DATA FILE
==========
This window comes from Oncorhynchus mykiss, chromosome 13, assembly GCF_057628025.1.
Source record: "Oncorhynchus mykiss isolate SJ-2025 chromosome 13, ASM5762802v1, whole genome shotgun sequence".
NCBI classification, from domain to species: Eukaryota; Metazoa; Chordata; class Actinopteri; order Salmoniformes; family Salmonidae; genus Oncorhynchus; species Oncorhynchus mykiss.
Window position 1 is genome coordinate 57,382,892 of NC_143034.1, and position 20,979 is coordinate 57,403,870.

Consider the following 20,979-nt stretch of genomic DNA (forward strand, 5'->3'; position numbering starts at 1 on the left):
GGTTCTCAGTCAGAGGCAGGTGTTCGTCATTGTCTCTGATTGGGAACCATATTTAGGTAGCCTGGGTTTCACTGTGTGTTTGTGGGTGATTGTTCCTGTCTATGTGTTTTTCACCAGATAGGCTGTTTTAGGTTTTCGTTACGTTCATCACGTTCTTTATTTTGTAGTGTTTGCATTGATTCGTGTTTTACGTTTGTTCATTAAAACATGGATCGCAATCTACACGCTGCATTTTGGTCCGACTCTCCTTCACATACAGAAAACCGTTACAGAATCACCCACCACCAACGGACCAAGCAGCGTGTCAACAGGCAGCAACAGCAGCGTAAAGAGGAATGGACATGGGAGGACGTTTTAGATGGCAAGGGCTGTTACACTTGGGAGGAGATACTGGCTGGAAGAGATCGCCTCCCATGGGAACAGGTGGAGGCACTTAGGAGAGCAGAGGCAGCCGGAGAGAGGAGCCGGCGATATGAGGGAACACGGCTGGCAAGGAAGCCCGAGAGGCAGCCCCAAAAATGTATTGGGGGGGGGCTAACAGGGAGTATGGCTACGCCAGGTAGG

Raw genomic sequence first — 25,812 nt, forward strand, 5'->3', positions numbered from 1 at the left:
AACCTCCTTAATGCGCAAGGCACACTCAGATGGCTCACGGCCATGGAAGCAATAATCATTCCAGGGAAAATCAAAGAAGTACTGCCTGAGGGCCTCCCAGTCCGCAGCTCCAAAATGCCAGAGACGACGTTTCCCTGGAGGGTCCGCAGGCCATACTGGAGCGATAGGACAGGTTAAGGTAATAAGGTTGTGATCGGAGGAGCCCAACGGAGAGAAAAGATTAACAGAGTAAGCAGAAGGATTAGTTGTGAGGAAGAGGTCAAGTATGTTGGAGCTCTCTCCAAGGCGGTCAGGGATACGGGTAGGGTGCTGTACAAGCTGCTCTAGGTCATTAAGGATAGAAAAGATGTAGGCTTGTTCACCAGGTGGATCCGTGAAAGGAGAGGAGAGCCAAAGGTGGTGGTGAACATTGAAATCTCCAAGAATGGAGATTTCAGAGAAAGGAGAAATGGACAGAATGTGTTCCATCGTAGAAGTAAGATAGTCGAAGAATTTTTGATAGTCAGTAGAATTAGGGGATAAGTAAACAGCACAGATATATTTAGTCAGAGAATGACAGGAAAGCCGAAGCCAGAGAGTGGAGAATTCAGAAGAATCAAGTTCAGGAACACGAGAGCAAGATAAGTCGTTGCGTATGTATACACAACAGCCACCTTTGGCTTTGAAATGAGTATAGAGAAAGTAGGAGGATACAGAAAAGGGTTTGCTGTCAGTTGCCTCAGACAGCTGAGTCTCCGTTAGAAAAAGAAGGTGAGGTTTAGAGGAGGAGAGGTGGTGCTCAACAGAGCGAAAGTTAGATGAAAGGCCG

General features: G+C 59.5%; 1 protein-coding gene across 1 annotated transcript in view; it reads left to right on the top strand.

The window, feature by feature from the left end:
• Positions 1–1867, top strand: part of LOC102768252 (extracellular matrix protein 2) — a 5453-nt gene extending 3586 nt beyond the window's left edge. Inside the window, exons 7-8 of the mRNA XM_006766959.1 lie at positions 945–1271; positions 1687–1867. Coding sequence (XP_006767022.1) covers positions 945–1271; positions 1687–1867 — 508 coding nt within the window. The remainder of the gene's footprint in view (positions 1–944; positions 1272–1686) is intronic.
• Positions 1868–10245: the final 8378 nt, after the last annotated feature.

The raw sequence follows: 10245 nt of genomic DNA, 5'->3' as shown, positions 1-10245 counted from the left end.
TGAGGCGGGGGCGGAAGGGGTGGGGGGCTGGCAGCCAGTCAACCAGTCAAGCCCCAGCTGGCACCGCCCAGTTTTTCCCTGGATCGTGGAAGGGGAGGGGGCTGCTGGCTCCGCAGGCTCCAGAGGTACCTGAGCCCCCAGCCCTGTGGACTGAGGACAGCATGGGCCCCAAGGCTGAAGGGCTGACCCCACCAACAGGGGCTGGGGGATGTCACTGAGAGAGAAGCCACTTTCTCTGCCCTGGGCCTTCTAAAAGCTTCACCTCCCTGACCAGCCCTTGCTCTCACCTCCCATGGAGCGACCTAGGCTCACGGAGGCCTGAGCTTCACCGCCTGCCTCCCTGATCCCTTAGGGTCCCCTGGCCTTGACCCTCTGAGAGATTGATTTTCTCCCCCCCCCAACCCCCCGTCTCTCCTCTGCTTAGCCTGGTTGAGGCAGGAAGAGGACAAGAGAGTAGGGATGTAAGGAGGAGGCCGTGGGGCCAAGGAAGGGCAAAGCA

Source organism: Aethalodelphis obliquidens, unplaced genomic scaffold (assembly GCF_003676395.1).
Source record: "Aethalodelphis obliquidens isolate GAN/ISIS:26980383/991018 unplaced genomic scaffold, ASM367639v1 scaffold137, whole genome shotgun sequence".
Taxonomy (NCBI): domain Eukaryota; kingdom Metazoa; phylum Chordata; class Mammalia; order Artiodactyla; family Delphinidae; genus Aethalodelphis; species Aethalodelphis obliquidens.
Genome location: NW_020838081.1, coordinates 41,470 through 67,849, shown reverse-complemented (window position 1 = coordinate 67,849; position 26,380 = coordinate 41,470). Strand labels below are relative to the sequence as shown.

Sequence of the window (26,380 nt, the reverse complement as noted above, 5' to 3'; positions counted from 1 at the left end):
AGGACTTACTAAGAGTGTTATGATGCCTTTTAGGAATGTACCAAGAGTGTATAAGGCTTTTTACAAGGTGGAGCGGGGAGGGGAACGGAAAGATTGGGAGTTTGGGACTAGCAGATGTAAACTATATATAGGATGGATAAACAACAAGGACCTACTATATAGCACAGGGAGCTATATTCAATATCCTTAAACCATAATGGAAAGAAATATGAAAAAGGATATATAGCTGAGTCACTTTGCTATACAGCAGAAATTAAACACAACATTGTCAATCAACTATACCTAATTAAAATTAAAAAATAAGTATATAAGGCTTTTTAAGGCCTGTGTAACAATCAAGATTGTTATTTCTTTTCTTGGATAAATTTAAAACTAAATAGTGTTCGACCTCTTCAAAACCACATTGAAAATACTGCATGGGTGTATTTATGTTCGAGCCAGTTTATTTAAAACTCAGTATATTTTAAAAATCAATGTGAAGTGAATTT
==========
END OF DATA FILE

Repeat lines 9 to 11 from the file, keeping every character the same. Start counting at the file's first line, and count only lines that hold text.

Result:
General features: G+C 59.5%; 1 protein-coding gene across 1 annotated transcript in view; it reads left to right on the top strand.

The window, feature by feature from the left end:
• Positions 1–1867, top strand: part of LOC102768252 (extracellular matrix protein 2) — a 5453-nt gene extending 3586 nt beyond the window's left edge. Inside the window, exons 7-8 of the mRNA XM_006766959.1 lie at positions 945–1271; positions 1687–1867. Coding sequence (XP_006767022.1) covers positions 945–1271; positions 1687–1867 — 508 coding nt within the window. The remainder of the gene's footprint in view (positions 1–944; positions 1272–1686) is intronic.